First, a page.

The two of us began a frantic search through the aisles. With fear and hope, I watched my dad looking at the various cans and boxes of stuff on the shelves, his expression turning from hope to disappointment to sadness and back again with each swift rejection of not seeing the thing he could not name. I decided it would be worse for me to keep guessing, so I shut my mouth and just kept him company on his heartbreaking journey through the supermarket. Eventually, we found the croutons. Dad’s face lit up. He was so incredibly happy; I could have cried for joy myself. It was over. The relief was physical. Our hunt through the oceans of salad paraphernalia was over. We could go home, make the damned salad, and eat.

Until my dad decided that he wanted to rent a movie. I’ll cut to the chase and tell you it was Ferris Bueller’s Day Off. But my dad didn’t, couldn’t find the words. And so we started all over again.



Where Dementia Decides to Dance

A crouton is a small, square-shaped piece of fried bread that is placed into soups or salads. The crouton originated in France in the 1800s, where a rich and complex food culture was emerging, and humans were creating a new way of cooking and eating. Croutons are an acquired taste, rarely appreciated by young children, but by early adulthood many of us begin to enjoy the aesthetic of eating a soft and chewy green salad with dressing that is dotted with hard and crunchy croutons. The actual origin of “crouton” is from the Latin word crout, which signifies crust. As is often the case with the English language, simply following phonetic rules does not help us to spell “crouton.” Rather, we associate the orthograph—the writ- ten constellation of letters—with the meaning for the word, which allows us to remember the correct pronunciation. Most of us infre- quently eat, speak about, or write, the word “crouton.” It is a word that is used with low frequency by most people. Unless, of course, we are cooks and place croutons in salads every day or fanatically eat salads with croutons on a daily basis.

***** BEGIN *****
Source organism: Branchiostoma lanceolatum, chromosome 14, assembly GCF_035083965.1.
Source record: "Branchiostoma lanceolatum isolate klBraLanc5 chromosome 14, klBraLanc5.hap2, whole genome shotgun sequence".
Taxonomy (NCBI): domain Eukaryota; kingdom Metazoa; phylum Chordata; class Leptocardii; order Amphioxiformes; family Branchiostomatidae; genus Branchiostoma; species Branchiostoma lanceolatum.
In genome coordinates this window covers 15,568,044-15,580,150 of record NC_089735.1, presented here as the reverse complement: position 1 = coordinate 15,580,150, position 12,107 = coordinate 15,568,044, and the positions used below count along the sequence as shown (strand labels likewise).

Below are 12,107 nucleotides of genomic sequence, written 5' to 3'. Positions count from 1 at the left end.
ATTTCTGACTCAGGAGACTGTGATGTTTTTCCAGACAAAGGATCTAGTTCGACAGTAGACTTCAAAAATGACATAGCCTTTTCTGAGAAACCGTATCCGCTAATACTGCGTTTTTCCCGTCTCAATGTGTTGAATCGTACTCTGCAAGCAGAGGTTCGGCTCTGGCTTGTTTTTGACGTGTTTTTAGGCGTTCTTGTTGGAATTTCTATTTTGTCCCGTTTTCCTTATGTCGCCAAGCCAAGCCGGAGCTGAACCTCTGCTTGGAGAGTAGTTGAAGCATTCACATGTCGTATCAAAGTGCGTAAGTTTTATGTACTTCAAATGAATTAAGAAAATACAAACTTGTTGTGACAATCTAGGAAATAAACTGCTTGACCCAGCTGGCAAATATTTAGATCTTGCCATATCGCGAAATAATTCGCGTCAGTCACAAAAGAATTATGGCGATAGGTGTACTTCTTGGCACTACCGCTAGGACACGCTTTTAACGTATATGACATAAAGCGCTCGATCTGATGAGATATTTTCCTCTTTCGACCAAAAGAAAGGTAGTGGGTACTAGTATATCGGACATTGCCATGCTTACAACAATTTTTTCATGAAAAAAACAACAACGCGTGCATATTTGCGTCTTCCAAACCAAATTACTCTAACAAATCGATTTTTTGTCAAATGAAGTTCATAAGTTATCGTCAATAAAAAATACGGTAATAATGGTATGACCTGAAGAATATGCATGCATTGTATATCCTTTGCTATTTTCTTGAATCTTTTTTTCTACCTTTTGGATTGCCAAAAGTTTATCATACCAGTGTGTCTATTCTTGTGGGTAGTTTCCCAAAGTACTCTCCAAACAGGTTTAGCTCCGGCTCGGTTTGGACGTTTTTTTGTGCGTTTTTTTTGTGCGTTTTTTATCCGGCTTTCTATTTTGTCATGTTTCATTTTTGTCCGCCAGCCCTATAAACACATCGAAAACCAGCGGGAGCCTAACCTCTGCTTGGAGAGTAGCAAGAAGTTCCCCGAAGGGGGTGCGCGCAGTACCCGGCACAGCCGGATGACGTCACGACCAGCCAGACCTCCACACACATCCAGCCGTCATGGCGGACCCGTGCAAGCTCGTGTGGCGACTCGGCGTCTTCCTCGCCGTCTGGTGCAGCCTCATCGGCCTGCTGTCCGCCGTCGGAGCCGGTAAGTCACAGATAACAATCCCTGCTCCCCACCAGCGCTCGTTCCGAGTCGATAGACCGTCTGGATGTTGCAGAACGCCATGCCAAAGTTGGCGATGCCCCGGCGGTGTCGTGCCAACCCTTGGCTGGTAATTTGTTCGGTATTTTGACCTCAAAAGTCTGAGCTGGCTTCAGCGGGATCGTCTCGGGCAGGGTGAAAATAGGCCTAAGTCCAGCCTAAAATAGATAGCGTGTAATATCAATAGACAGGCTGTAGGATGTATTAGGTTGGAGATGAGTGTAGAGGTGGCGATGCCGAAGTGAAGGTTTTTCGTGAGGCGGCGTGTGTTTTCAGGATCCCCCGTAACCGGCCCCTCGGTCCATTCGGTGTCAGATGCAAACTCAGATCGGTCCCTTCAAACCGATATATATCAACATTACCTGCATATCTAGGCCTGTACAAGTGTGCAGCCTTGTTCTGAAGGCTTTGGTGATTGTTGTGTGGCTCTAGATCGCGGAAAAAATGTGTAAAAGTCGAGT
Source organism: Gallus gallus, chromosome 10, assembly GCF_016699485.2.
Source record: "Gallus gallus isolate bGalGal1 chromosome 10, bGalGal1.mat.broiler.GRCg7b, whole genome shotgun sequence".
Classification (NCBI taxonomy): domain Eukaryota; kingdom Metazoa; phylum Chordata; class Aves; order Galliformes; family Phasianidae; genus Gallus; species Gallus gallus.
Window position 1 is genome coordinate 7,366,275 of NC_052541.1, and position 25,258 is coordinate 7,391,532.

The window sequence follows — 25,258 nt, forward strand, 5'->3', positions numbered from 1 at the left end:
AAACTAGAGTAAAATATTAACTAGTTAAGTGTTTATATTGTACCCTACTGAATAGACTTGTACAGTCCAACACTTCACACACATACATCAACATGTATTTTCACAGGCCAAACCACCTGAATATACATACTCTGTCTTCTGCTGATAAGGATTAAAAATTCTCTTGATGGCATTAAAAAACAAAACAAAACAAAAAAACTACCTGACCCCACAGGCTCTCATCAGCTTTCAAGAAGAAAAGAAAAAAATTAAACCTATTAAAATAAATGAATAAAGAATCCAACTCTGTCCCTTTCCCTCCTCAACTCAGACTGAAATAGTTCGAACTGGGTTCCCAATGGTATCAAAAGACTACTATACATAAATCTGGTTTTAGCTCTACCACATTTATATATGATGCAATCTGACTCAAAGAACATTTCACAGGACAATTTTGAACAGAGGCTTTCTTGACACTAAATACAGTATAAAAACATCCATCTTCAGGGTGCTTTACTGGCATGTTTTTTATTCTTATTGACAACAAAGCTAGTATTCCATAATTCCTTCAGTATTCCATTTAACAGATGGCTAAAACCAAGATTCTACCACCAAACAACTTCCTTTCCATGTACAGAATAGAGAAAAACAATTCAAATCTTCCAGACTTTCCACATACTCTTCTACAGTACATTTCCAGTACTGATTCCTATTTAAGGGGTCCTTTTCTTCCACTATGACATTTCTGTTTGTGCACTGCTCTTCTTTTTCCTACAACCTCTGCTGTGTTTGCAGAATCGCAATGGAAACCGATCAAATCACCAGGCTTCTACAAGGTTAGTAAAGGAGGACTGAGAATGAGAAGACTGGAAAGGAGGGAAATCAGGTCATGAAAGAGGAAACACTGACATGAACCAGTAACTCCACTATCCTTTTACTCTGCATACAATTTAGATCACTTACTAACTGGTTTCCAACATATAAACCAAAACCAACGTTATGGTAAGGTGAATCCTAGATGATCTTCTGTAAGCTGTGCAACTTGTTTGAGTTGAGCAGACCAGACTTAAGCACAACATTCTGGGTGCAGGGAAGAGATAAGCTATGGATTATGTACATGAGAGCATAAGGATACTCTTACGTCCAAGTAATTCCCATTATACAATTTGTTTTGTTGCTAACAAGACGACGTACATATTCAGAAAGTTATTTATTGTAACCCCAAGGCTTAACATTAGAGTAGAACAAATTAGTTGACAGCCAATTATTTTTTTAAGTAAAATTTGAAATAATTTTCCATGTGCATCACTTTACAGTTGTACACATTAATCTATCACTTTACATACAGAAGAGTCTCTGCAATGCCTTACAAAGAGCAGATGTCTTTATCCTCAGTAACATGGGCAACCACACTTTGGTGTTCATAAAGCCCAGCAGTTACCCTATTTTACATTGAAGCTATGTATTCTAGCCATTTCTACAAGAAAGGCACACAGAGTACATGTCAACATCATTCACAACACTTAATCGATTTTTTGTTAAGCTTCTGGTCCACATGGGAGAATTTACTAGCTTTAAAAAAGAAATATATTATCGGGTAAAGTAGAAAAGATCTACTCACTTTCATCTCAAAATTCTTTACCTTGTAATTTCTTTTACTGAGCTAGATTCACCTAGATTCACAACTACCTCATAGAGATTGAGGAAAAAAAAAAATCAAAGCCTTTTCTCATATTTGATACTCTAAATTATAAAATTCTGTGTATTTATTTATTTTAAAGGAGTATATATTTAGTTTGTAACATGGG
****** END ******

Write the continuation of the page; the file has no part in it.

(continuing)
Ordinarily, words that we use frequently, like mother, father, shirt, cup, table, or house, are more facilely produced than a word like crouton. Therefore, it is not surprising that Jerry Weinstein, as part of his inability to name items (anomia) had difficulty gen- erating “crouton” during a conversation with his daughter. Jerry’s struggle to remember “crouton” is the first moment that Cindy be- comes aware that he is having cognitive issues. Anomia is one of the earliest manifestations of Jerry’s Alzheimer’s disease. Soon after- ward, Cindy realizes that there are other signs of trouble. Jerry was never much of a reader, but now his spelling is off, and his writing is shaky. How disturbing for Cindy, a voracious reader, writer, and emerging literary critic, to see her father struggle to name, spell, or write. A steady cascade of losses soon follows, and, like many, Cindy watches her beloved parent descend into the dementia of Alzhei- mer’s disease.

Notably, his first symptoms are in the domain of language. The language form of Alzheimer’s disease that begins with anomia is called logopenic aphasia, or the logopenic variant of primary pro- gressive aphasia. This Latin phrase, logopenic aphasia, is loosely trans- lated as a paucity of words. Logopenic aphasia was first described by my colleague Marilu Gorno Tempini at UCSF in 2004, and it is char- acterized by anomia (inability to name), loss of reading, or alexia, and loss of writing, or agraphia. Scientists are just beginning to un- derstand these deficits, and the findings hold unexpected implica- tions about how our brains work and how this influences the sorts of disorders to which we are vulnerable.

The preceding is an excerpt from Finding the Right Words: A Story of Literature, Grief, and the Brain, published by Johns Hopkins University Press. Copyright 2021. Used with permission.